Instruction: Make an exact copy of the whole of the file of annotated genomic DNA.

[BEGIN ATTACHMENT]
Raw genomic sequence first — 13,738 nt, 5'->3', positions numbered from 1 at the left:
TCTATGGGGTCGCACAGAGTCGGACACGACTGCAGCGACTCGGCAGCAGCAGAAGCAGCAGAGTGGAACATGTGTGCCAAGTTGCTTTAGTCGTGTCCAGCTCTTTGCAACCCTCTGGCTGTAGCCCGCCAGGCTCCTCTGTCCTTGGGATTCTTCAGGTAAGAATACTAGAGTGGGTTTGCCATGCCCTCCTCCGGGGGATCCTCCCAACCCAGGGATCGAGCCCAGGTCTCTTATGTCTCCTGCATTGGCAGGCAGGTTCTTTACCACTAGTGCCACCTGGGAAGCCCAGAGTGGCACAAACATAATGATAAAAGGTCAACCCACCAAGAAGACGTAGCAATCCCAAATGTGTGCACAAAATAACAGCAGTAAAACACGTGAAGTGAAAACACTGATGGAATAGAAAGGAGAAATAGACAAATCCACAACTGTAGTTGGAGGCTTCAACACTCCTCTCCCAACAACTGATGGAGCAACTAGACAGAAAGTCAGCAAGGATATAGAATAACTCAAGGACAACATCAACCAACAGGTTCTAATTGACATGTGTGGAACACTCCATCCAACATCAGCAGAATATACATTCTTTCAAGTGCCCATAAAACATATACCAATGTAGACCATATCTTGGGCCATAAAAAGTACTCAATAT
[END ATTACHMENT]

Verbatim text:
Raw genomic sequence first — 13,738 nt, 5'->3', positions numbered from 1 at the left:
TCTATGGGGTCGCACAGAGTCGGACACGACTGCAGCGACTCGGCAGCAGCAGAAGCAGCAGAGTGGAACATGTGTGCCAAGTTGCTTTAGTCGTGTCCAGCTCTTTGCAACCCTCTGGCTGTAGCCCGCCAGGCTCCTCTGTCCTTGGGATTCTTCAGGTAAGAATACTAGAGTGGGTTTGCCATGCCCTCCTCCGGGGGATCCTCCCAACCCAGGGATCGAGCCCAGGTCTCTTATGTCTCCTGCATTGGCAGGCAGGTTCTTTACCACTAGTGCCACCTGGGAAGCCCAGAGTGGCACAAACATAATGATAAAAGGTCAACCCACCAAGAAGACGTAGCAATCCCAAATGTGTGCACAAAATAACAGCAGTAAAACACGTGAAGTGAAAACACTGATGGAATAGAAAGGAGAAATAGACAAATCCACAACTGTAGTTGGAGGCTTCAACACTCCTCTCCCAACAACTGATGGAGCAACTAGACAGAAAGTCAGCAAGGATATAGAATAACTCAAGGACAACATCAACCAACAGGTTCTAATTGACATGTGTGGAACACTCCATCCAACATCAGCAGAATATACATTCTTTCAAGTGCCCATAAAACATATACCAATGTAGACCATATCTTGGGCCATAAAAAGTACTCAATAT